I got a call from our VP of Delivery on Wednesday. One of our west coast customers is just beginning two weeks of end to end system testing, and based on how things are going, they’ve decided that they were going down the wrong road. Among other decisions, they’ve made some changes to roles on their project team. They’ve assigned a new internal project manager from their IT department, to allow the former PM to focus on her SME role. This leadership change will give us the opportunity to transition our management of the project from the current east coast-based engagement manager to someone based on the west coast. I was asked to help support the transition, as an “ombudsman.” As Bryan put it, “You’ll at least get a blog post out of it.”
Note that this isn’t a “rescue” of a “failed” project. We are discussing this among ourselves as an opportunity for a “partial re-start.” In essence, the customer has learned a lot about how they should do business, and they’re going to implement those lessons learned, with our help. One of the most valuable benefits of an iterative prototyping methodology like Workday’s is that you can learn a whole lot from actually using a prototype, and then decide to build a new prototype using a very different set of assumptions and decisions. That’s what’s happening in this case; they’ve learned enough from working with the current prototype that they want to make some pretty significant alterations to the business process workflows, roles, and organization model. So we’ll use the lessons learned, recycle much of the configuration work we’ve already done, and build a new prototype using the new decisions and a fresh load of data. In a few weeks, we’ll be ready to start end to end testing again.
Naturally, this is going to invalidate our old plan, especially the schedule. So we need a new plan, but first, we need a transition plan; a structured approach to help us create that new plan over the coming week or so. The key steps for a transition plan include:
- If they haven’t already done so, stop work.
- Get the core team together and do a little “getting to know you” for the benefit of the new members.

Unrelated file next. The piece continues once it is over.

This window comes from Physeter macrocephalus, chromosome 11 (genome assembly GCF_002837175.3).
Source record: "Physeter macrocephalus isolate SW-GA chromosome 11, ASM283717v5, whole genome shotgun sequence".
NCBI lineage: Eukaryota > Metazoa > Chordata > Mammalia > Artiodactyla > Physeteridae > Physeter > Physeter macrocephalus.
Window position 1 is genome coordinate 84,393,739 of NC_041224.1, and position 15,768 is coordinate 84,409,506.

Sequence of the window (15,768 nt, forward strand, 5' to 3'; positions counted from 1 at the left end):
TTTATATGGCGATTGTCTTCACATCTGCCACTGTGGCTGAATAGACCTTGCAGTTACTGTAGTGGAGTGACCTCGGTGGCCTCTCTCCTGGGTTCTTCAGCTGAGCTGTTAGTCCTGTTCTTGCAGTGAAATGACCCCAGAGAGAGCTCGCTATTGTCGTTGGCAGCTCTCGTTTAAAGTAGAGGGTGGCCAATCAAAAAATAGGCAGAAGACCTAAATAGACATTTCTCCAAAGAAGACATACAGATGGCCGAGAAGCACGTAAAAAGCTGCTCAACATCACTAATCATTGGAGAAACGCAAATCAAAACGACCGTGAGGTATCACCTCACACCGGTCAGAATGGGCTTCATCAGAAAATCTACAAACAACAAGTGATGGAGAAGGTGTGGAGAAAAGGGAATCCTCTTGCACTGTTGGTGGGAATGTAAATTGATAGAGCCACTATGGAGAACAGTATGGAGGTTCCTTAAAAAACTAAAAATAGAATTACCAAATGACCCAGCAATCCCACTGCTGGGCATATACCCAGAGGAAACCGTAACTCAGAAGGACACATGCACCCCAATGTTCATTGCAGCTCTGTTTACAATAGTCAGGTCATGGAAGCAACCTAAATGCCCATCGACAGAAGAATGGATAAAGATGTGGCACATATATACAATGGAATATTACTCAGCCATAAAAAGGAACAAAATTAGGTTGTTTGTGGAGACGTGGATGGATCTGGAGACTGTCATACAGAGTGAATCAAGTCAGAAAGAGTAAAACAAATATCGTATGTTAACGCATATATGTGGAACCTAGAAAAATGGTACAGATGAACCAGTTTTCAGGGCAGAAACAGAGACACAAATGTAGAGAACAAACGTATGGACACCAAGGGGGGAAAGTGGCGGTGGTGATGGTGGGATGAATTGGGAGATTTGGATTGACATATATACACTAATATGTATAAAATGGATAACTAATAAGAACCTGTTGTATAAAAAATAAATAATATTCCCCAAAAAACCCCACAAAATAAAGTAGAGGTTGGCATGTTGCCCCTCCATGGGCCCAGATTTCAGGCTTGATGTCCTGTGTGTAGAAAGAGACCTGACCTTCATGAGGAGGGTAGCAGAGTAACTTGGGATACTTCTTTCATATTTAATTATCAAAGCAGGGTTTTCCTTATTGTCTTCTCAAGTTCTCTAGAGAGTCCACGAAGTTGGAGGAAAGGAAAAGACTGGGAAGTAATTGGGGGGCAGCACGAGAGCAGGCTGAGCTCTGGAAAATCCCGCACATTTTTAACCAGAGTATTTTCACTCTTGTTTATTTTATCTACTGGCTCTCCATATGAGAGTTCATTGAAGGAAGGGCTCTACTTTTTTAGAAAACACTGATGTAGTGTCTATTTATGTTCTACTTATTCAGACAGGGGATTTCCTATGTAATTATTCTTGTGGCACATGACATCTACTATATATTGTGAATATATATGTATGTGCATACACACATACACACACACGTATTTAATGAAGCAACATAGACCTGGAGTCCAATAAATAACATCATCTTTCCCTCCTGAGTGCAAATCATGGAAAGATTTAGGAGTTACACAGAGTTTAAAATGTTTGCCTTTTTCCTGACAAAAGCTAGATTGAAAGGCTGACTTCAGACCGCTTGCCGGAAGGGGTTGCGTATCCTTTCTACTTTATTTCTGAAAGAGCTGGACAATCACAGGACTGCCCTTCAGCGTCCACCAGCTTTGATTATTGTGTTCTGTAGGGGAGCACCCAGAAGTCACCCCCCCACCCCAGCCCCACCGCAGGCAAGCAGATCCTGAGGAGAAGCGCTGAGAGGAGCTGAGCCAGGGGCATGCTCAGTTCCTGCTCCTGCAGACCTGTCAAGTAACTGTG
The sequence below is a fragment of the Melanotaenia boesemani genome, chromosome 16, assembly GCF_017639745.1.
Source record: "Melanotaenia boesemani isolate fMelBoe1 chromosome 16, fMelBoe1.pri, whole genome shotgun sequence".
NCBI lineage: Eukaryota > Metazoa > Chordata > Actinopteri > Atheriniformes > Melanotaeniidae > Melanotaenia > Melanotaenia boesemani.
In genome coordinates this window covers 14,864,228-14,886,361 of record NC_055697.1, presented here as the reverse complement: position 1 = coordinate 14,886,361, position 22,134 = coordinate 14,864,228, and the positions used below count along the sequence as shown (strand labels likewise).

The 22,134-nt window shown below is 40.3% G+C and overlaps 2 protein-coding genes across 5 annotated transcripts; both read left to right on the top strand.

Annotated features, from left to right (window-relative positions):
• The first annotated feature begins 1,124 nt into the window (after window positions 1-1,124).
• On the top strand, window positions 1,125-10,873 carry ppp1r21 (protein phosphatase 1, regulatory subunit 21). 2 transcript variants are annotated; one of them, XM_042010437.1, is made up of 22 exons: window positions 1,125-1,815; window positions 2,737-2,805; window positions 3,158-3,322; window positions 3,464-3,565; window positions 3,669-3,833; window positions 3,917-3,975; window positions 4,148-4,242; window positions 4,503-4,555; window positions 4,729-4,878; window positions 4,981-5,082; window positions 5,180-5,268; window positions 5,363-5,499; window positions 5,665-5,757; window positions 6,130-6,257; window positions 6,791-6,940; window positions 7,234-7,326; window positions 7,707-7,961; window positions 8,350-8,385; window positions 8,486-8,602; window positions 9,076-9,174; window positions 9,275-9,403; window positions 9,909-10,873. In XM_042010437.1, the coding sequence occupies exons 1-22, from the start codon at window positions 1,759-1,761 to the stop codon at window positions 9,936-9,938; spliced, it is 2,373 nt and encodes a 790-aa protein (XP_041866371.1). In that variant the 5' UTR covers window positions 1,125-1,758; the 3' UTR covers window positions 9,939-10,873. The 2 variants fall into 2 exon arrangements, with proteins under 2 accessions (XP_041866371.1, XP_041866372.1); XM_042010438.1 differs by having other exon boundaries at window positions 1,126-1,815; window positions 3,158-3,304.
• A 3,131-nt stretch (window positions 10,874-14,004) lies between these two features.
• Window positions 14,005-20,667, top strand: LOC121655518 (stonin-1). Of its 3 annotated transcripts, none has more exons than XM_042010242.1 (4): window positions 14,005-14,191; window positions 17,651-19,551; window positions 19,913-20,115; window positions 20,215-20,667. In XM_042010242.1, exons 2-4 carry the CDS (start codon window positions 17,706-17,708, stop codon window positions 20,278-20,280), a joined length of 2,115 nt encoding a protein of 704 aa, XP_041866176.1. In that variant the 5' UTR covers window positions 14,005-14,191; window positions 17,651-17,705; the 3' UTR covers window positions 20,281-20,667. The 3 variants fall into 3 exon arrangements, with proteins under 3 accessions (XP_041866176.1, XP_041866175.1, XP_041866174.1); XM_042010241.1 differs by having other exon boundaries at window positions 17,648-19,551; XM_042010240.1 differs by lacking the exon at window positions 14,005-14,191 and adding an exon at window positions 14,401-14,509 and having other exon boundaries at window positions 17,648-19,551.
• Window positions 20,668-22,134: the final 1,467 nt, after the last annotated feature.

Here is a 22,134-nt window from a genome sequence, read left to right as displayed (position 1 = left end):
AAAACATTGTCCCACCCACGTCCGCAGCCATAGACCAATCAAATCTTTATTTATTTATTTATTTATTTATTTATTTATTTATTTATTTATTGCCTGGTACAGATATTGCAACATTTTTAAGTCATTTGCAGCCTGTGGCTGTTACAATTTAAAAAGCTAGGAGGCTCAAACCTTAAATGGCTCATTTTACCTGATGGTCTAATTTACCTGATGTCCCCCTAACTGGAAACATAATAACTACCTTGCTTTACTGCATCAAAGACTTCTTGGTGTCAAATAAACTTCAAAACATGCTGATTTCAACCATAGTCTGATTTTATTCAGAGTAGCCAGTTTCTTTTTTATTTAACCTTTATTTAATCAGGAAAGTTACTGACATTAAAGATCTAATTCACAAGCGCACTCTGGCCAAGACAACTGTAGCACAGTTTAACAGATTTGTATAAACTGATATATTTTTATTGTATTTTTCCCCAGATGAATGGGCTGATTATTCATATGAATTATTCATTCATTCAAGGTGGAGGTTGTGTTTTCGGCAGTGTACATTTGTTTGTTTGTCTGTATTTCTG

- Review the project scope, including original and any proposed or approved change orders. Any additional changes to consider? Any components to eliminate or defer to another phase?
- Review their design decisions, as documented. What changes are under consideration? Drive out the reasons for them, in order to support communications with the stakeholders.
- Review work in progress and completed to date, including re-work planned or anticipated. Does the test plan need additional work? Any changes needed related to data conversion, validation, or how historical records will be handled?
- Review issues, both closed and open. Any to add, re-open, or re-prioritize? Have any risks metastasized as issues?
- Based on the above and potential schedule conflicts, consider a new go-live date. Clearly document the reasons for the change, to support communications to the stakeholders.
- Based on the go-live date and other changes, re-plan the schedule. This only sounds backwards; they need to go live at the beginning of a quarter. The schedule should enable the go-live date.
- Based on the new schedule and staffing changes, update the communication plan and determine how you’re going to re-engage the stakeholders. Get the key meetings on the calendar.
- Update the training plan, for the new team members. Get them skilled up!
- Review and update the roll-out / change management plan.
- Based on all of the above, review the risk register. Have any new risks become apparent? Any new risk strategies to consider? Any other adjustments to make?
- Based on all of the above, review and update the budget, both consultant costs and internal hours and costs.
- Review with the sponsor and executive committee, and ask them to give their full approval before proceeding.
While some projects go exactly as planned, most require at least some mid-course corrections. And of course, some require more extensive corrections than others. They key is not to “bull your way through,” or let anyone get caught up in blamestorming, but to lead the project team toward a clearer vision of the end state. And the way to begin that newly refreshed journey is to stop and take a long, careful look at the map.